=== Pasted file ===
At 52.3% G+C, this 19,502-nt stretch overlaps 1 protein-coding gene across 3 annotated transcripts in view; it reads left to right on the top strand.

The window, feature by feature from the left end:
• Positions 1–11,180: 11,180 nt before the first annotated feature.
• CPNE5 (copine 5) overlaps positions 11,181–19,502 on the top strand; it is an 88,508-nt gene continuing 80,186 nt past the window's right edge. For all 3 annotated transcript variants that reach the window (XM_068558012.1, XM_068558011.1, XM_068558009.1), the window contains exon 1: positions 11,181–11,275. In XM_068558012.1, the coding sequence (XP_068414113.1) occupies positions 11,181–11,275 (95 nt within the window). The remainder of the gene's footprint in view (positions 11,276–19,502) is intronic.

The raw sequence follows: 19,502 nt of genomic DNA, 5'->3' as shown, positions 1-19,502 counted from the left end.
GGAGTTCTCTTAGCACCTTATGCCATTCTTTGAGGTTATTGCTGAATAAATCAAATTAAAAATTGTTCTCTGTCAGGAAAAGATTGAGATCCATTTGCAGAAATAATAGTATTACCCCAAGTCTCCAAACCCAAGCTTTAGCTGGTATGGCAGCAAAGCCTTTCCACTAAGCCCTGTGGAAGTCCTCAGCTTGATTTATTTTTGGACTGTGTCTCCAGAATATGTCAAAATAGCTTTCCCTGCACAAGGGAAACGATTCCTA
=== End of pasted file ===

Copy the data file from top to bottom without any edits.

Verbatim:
At 52.3% G+C, this 19,502-nt stretch overlaps 1 protein-coding gene across 3 annotated transcripts in view; it reads left to right on the top strand.

The window, feature by feature from the left end:
• Positions 1–11,180: 11,180 nt before the first annotated feature.
• CPNE5 (copine 5) overlaps positions 11,181–19,502 on the top strand; it is an 88,508-nt gene continuing 80,186 nt past the window's right edge. For all 3 annotated transcript variants that reach the window (XM_068558012.1, XM_068558011.1, XM_068558009.1), the window contains exon 1: positions 11,181–11,275. In XM_068558012.1, the coding sequence (XP_068414113.1) occupies positions 11,181–11,275 (95 nt within the window). The remainder of the gene's footprint in view (positions 11,276–19,502) is intronic.

The raw sequence follows: 19,502 nt of genomic DNA, 5'->3' as shown, positions 1-19,502 counted from the left end.
GGAGTTCTCTTAGCACCTTATGCCATTCTTTGAGGTTATTGCTGAATAAATCAAATTAAAAATTGTTCTCTGTCAGGAAAAGATTGAGATCCATTTGCAGAAATAATAGTATTACCCCAAGTCTCCAAACCCAAGCTTTAGCTGGTATGGCAGCAAAGCCTTTCCACTAAGCCCTGTGGAAGTCCTCAGCTTGATTTATTTTTGGACTGTGTCTCCAGAATATGTCAAAATAGCTTTCCCTGCACAAGGGAAACGATTCCTA